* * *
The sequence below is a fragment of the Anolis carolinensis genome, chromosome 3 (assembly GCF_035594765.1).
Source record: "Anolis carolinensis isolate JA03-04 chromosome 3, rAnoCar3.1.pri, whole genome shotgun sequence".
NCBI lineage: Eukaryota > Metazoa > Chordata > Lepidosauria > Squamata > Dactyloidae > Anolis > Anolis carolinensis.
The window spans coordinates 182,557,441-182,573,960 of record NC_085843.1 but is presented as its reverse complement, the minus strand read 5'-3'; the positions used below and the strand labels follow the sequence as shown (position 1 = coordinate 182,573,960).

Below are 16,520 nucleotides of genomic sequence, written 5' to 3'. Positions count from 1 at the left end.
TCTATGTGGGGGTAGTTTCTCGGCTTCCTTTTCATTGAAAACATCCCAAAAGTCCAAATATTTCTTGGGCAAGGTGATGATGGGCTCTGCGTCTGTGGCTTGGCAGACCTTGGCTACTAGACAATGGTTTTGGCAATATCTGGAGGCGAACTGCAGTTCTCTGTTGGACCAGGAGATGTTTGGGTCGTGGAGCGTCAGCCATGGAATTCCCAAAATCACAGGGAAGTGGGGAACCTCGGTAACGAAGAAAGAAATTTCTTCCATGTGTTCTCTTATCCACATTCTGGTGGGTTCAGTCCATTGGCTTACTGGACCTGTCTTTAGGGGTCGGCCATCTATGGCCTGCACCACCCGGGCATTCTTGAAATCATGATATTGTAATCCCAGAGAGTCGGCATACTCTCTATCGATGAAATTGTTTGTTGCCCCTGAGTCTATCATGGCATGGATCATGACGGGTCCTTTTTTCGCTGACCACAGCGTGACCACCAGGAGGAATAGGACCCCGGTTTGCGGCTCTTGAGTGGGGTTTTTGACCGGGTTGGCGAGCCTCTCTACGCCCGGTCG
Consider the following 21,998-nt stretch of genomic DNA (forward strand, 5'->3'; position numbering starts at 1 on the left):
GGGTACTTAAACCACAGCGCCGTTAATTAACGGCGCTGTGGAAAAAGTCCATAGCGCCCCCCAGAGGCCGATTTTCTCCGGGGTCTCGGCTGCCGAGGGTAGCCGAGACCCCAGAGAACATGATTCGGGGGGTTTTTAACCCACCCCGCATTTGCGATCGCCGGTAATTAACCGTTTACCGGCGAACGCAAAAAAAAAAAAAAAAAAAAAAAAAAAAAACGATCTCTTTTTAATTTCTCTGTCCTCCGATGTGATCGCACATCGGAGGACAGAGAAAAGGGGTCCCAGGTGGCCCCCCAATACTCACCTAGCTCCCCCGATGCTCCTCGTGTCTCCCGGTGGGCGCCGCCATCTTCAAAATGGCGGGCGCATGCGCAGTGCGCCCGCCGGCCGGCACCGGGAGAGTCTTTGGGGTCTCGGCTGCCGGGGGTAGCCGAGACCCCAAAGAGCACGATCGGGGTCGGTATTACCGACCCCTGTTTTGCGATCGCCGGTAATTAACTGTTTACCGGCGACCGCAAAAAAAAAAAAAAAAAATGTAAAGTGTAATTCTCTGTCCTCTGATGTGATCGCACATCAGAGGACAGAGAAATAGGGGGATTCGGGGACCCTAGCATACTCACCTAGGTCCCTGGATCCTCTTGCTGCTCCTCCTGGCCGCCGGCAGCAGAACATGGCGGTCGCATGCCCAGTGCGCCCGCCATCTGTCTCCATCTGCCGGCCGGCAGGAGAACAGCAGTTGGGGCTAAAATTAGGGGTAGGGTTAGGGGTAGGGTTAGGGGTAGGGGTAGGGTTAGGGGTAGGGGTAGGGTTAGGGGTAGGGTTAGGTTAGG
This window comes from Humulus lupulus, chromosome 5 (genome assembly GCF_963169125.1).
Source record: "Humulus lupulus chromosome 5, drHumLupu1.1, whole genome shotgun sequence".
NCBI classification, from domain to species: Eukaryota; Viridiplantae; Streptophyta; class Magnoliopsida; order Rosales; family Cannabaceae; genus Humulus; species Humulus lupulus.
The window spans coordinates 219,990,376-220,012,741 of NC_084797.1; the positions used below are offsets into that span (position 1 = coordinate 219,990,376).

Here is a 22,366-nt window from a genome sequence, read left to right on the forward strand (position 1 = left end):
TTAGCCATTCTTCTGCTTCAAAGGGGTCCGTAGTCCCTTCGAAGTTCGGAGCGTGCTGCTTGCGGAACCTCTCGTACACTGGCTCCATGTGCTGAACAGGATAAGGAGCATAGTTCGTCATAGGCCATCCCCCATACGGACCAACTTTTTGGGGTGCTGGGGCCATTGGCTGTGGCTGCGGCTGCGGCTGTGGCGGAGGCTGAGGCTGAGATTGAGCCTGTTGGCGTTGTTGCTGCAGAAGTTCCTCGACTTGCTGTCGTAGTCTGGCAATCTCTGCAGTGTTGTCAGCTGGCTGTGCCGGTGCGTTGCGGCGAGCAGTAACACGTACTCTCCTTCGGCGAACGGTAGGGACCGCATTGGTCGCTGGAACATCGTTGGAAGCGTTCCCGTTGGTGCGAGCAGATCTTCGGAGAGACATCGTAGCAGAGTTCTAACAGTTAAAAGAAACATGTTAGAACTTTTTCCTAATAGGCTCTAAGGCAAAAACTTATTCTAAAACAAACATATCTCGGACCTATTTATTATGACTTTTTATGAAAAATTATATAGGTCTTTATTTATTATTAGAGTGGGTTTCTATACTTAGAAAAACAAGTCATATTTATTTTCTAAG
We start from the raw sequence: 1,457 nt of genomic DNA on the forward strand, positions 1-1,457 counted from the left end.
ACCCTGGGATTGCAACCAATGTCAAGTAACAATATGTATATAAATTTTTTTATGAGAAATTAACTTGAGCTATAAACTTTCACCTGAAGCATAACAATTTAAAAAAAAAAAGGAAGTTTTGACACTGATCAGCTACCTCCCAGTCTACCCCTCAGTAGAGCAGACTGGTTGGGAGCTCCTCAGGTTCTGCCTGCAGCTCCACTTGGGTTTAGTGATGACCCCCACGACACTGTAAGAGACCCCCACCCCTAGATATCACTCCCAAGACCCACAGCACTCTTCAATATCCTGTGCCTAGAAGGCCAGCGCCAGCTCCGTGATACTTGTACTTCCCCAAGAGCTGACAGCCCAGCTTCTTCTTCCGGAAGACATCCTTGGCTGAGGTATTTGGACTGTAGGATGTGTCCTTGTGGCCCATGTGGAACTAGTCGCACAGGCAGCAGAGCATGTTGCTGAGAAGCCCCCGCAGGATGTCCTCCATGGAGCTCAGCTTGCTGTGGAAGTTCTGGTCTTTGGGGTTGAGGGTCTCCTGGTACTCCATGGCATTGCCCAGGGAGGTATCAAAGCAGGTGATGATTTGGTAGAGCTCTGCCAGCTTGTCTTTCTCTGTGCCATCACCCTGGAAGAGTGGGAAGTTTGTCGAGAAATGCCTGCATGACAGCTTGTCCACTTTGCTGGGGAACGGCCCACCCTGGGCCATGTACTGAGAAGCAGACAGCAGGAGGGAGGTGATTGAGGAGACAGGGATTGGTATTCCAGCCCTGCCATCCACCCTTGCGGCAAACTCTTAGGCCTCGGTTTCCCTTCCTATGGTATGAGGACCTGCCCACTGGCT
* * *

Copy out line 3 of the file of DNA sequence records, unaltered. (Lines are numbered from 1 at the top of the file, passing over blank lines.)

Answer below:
NCBI lineage: Eukaryota > Metazoa > Chordata > Lepidosauria > Squamata > Dactyloidae > Anolis > Anolis carolinensis.